03 November 2010
Fifteenth Sunday in Ordinary Time
As a high school athlete, it’s amazing to me to see professional athletes excel in their field. Whether it’s Brandon Inge from the Tigers, my NBA basketball heroes like Michael Jordan or Larry Byrd (which tells you just how long it’s been since I followed the NBA), or a tennis player like Rafael Nadal, it’s easy to recognize how naturally they excel in their particular sports. In fact, we use that term whenever we see someone at any level excel at a particular activity: “He or she’s a natural,” we often say.
Today’s first reading talks to us about another kind of natural: Natural Law. What is this Natural Law? It’s a law, which, as Moses said, is given by God in the commandments, that are written in the book of the law, but which is also, “‘not too mysterious and remote for you. It is not up in the sky…Nor is it across the sea. […]No, it is something very near to you, already in your mouths and in your hearts; you have only to carry it out.’”
It’s a law that is imprinted upon our conscience, the very voice of God in our hearts, where God and humans come together in a very personal way, and where we can learn what God wants from us, in both the affirmative and the negative, as in, “do this” or “don’t do that.”
But, if we’re not careful, we may think that Natural Law is whatever comes easiest to us, like the way we use the phrase, “He or she is a natural.” But that’s not what it means. After all, this Natural Law was written down for us in the form of the Ten Commandments, just in case we ever became confused about what was contained within Natural Law. And many of the things written down in the Ten Commandments could come very easy to us. It can be very easy to not honor our father or mother. After hitting our hand with a hammer it can be very easy to take the Lord’s name in vain. When we see something we want, it can be very easy to steal that item. Or even if we just follow our passions, it could seem natural for a person to commit the sin of adultery, or coveting another person’s spouse. And yet, the Ten Commandments specifically condemn these, so we know that Natural Law is not about doing what’s easiest.
But then how is it natural? Natural here does not mean that it happens in nature, either. First of all, we are very different from animals. And secondly, there are many things that happen in nature, that is, in the wild, that are atrocious and that we would never condone. Many animals abandon their young. Some animals even eat their young! Certainly that’s not a part of Natural Law!
So, by natural the Church means what is in accord with our nature, that is, what actions help us to be fully human, and therefore bring us happiness, maybe not pleasure in this life, but true joy in the life to come. It means those principles that, if we stop to think about it, and let ourselves be guided by the grace of the Holy Spirit given to us in Baptism, in Confirmation, and in the Eucharist, as well as the entire sacramental life of the Church, help us to lead a full life, for example: do good and avoid evil; worship God and no one or nothing else; do not murder; do not bear false witness, etc., etc.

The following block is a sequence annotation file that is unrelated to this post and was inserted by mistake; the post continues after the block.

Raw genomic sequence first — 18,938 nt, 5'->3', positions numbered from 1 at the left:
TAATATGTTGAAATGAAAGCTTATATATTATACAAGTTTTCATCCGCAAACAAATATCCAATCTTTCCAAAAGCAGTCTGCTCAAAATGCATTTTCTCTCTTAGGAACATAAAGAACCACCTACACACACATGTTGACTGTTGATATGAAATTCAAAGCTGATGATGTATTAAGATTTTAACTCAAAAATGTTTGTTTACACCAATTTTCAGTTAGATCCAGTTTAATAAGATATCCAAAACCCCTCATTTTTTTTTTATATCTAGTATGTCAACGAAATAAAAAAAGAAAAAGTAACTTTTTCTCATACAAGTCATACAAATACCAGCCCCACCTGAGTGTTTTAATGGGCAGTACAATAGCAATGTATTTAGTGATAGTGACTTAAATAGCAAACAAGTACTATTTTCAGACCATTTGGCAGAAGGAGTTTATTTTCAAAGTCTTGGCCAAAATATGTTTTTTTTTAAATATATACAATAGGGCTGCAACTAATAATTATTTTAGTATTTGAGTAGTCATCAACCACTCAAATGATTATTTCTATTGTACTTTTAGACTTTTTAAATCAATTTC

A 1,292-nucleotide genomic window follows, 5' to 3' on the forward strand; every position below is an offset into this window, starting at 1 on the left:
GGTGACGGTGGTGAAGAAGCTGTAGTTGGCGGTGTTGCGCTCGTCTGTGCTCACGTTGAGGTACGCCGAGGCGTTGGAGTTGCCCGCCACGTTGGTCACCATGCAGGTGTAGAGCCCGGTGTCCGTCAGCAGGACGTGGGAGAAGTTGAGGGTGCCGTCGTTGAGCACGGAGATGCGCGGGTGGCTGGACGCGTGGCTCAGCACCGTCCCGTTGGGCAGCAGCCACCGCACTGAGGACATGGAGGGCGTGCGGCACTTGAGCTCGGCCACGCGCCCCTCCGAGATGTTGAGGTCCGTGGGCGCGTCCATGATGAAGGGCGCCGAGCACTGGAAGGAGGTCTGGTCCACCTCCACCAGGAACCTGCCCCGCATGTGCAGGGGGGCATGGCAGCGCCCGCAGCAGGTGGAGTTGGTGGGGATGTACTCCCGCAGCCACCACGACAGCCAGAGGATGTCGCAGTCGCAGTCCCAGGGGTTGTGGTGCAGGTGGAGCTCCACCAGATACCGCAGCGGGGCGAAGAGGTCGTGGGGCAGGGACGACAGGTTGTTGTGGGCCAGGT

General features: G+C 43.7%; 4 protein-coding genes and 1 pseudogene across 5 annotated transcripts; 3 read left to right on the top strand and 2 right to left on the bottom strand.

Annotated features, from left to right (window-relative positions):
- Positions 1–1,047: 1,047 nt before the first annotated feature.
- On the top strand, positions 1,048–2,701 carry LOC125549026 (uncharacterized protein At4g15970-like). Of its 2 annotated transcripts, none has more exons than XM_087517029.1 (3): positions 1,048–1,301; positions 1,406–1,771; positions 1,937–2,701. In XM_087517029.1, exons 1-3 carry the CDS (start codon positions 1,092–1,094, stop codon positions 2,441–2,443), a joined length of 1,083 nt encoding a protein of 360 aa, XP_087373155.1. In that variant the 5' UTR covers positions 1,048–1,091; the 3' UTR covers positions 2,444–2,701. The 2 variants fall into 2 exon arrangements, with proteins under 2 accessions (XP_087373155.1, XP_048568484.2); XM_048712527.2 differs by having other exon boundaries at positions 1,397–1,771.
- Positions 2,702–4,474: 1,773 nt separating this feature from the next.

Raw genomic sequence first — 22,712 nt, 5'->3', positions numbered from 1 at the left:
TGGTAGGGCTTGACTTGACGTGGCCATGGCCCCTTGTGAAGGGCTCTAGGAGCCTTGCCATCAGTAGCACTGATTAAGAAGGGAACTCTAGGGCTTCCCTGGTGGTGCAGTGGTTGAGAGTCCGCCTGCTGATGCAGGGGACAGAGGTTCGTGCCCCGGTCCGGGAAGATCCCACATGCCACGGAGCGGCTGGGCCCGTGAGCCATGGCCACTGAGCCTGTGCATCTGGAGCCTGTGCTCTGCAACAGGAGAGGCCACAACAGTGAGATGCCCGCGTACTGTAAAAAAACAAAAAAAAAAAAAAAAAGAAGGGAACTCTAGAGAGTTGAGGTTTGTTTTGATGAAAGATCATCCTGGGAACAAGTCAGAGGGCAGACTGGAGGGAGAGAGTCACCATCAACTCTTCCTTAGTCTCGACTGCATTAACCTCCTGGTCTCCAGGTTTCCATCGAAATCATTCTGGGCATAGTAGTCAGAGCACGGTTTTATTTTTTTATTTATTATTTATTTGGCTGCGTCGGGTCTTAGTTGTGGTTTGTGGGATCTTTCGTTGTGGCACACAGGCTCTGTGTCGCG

And while, as we heard from Deuteronomy today, the Natural Law is in our hearts, we sometimes need help in figuring out what good we ought to do, and what evil we ought to avoid in particular circumstances. And that is where we find the scholar of the law, who tried to test Jesus. The scholar knew the Ten Commandments; he knew many of the basics of the Natural Law. And yet, seeking to justify himself, he wanted to know just how far he had to go in loving his neighbor as himself. And so Jesus gives him the parable of the Good Samaritan to illustrate how far our love of neighbor has to go.
Sometimes, even without seeking to justify ourselves, or to prove just how good we are, we still need Jesus’ help to understand the Natural Law, and those aspects of morality that stem from Natural Law. We need Jesus to help clarify the issues because we live in the midst of a society which often doesn’t even accept the Natural Law, or objective moral rules, and who therefore muddy the waters of what goods to choose, and what evil, or even lesser goods, to avoid.
And the voice of Jesus that is present in the world today, which clarifies for us what is contained in and flows from the Natural Law, is the Magisterium, the official teaching office of the Church, with the Pope, the Vicar, or spokesman, of Christ, as its head, along with his brother bishops in union with him. We have only to look at the Catechism; Compendium to the Catechism, a shorter, and easier-to-read version of the Catechism; or the US Catholic Catechism for Adults to delve deeper into what God intends for us as human persons, and what will truly bring us everlasting happiness.
God had given us a great gift, the gift of the Natural Law, to help us understand what will truly make us happy. And when our minds are clouded by the darkness of sin, both our own sin and the sins of the members of society which surround us, God continues to teach us through Jesus, His Son, by means of the Magisterium of the Church, protected from error by the Holy Spirit. Hopefully we can respond to these great gifts, and live in ways that reflect our Catholic faith, the truth that will bring us true joy, so that when others see our happiness and joy in the Lord that come from following the Natural Law, they will look up to us even more than to Brandon Inge, or Michael Jordan and Larry Byrd, or Rafael Nadal, as we ourselves look up to the saints, and that they will be converted, and find true happiness, one day, in heaven for themselves.